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An Italian Journey

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This is my first book, first published in 2005.
This book describes our adventures and misadventures as I, accompanied by La Belle Dame Sans Merci, go in search of culture on a week-long bus tour of Italy, visiting such places as Naples, Pompeii, Assisi, Florence, Siena and Rome.  For lovers of Italy everywhere, this book gives a wry look at the country and the Italians, not to mention my fellow travellers, as I lurch from one embarrassing crisis to another.

And did La Belle Dame Sans Merci succeed in her mission? You be the judge!
In this extract, I have a strange encounter in Florence.

A group of people is coming towards me and I can see that the pavement is not going to take us all, so being less numerous than they, I step off into the road, but just as we are passing, one of them, who is carrying a map, addresses me.

“You speak Italian?”

He must be in his thirties, with straw-coloured hair, stout and perspiring with the labour of carrying his extra avoirdupois in the heat.  He looks as if he has caught a bit of sunburn.  He’s obviously a tourist.  No one else would wear a bashed hat like his in a place where people would know him.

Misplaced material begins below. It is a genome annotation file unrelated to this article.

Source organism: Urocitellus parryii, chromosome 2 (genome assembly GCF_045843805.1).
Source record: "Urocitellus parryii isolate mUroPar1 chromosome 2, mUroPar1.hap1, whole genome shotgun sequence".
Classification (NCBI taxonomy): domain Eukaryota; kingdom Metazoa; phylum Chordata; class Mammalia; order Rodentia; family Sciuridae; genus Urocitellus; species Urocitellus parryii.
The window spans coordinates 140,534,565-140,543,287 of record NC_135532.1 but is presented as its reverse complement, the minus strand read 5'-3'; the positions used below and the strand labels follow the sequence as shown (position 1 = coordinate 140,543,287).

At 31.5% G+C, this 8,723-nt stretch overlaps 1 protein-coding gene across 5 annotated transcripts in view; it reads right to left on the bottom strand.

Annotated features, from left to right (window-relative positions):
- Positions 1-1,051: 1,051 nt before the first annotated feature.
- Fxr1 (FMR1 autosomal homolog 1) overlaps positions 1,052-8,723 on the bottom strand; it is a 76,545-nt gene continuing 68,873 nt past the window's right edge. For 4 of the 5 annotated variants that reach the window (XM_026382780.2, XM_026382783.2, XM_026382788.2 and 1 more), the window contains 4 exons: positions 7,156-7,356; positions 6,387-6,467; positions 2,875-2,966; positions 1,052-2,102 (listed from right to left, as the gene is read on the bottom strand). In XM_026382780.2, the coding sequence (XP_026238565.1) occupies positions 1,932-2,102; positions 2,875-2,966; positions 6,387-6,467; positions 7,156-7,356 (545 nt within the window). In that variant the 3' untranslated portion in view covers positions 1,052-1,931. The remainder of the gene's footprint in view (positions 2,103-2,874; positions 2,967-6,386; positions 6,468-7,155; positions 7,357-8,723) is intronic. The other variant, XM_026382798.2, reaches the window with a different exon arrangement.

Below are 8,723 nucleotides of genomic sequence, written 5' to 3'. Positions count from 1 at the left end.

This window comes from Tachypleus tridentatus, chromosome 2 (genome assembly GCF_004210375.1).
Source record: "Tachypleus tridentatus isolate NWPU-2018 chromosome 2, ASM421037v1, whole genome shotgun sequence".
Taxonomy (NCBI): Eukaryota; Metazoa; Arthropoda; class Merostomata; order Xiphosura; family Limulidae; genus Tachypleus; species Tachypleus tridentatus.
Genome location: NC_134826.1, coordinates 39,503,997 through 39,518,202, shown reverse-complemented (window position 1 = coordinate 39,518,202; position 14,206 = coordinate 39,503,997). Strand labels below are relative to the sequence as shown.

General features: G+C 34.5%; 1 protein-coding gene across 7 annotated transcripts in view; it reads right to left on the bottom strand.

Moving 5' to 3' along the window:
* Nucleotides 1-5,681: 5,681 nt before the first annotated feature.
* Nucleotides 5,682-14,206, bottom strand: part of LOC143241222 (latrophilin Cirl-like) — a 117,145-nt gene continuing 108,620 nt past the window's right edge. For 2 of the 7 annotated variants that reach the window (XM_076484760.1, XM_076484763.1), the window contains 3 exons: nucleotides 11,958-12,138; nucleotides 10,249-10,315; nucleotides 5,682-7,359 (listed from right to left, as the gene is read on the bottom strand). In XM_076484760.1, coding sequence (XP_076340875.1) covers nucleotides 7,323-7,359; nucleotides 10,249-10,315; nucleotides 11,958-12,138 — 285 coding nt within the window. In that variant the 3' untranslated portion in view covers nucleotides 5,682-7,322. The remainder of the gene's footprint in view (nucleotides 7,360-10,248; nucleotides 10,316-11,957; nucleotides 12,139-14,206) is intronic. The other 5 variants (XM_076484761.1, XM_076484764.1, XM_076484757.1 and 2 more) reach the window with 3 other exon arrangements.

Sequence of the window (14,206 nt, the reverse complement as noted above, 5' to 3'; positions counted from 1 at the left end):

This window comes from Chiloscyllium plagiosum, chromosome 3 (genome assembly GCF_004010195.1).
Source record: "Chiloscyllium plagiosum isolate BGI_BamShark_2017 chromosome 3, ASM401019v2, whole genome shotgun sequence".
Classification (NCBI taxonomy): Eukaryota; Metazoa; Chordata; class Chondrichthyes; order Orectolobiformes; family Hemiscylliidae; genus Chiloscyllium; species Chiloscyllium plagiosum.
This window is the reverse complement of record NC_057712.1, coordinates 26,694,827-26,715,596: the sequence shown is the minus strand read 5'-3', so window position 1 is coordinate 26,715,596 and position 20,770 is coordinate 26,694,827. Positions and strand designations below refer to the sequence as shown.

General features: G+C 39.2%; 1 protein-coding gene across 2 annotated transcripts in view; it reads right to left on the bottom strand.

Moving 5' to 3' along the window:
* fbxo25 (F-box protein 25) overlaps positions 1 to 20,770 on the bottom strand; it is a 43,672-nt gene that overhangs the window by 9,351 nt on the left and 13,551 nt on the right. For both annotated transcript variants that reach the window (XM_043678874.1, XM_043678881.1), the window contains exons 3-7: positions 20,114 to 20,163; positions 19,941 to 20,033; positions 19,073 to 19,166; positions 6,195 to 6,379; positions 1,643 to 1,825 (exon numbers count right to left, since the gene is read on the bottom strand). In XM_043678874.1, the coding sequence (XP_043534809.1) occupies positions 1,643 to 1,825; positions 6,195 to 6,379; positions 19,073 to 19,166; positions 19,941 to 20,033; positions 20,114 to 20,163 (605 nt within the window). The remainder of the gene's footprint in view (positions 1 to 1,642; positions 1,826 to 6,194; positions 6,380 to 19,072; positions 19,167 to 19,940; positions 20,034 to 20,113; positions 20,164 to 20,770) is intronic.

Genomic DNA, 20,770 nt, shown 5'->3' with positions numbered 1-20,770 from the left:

I say no and am about to pass on when he says, “Do you speak English?”  We’ve been talking English all this time and it’s a pretty safe bet that someone wearing a Panama hat and dressed like Robin Hood probably does speak English like a native.

“Can you tell me the way to the railway station?”

“I’m afraid not.  I’m a stranger here myself.”  How thick is he that he’s asking someone dressed like me the way to the railway station?

“Well, in that case, can you tell me where we are now?”

That’s something I can do. 

“Oh, that’s easy!  That’s the Ponte Vecchio over there.”  I turn to point it out to him.

He seems to be straining to see it. 

“Can you show me on the map?”

“Certainly.”  I know I’ll be able to do that easily.

“Let’s cross over the street,” he says. 

I suppose it is a bit narrow here and the other side may be fractionally wider, but I presume he doesn’t know that I’ll be able to tell him where we are very quickly and it’s not worth crossing the street, but he’s already moving off so I follow him over.  I peer at the map while he stretches it out.

“Right, let me see…There’s the river so the Ponte Vecchio must be there… there it is, so we must be here.”  Simple really. If we hadn’t crossed the street, he would have been able to see it for himself.

“Show me your papers.  Police.”

What?  The speaker is a young swarthy man in a baseball cap with two days’ growth of stubble on his face.  He’s dressed in black trousers and a navy polo shirt.  He’s got a companion who looks older and stouter, wearing lighter clothes and a straw hat, like a tourist, but I don’t get much of a look at him before he disappears behind my back.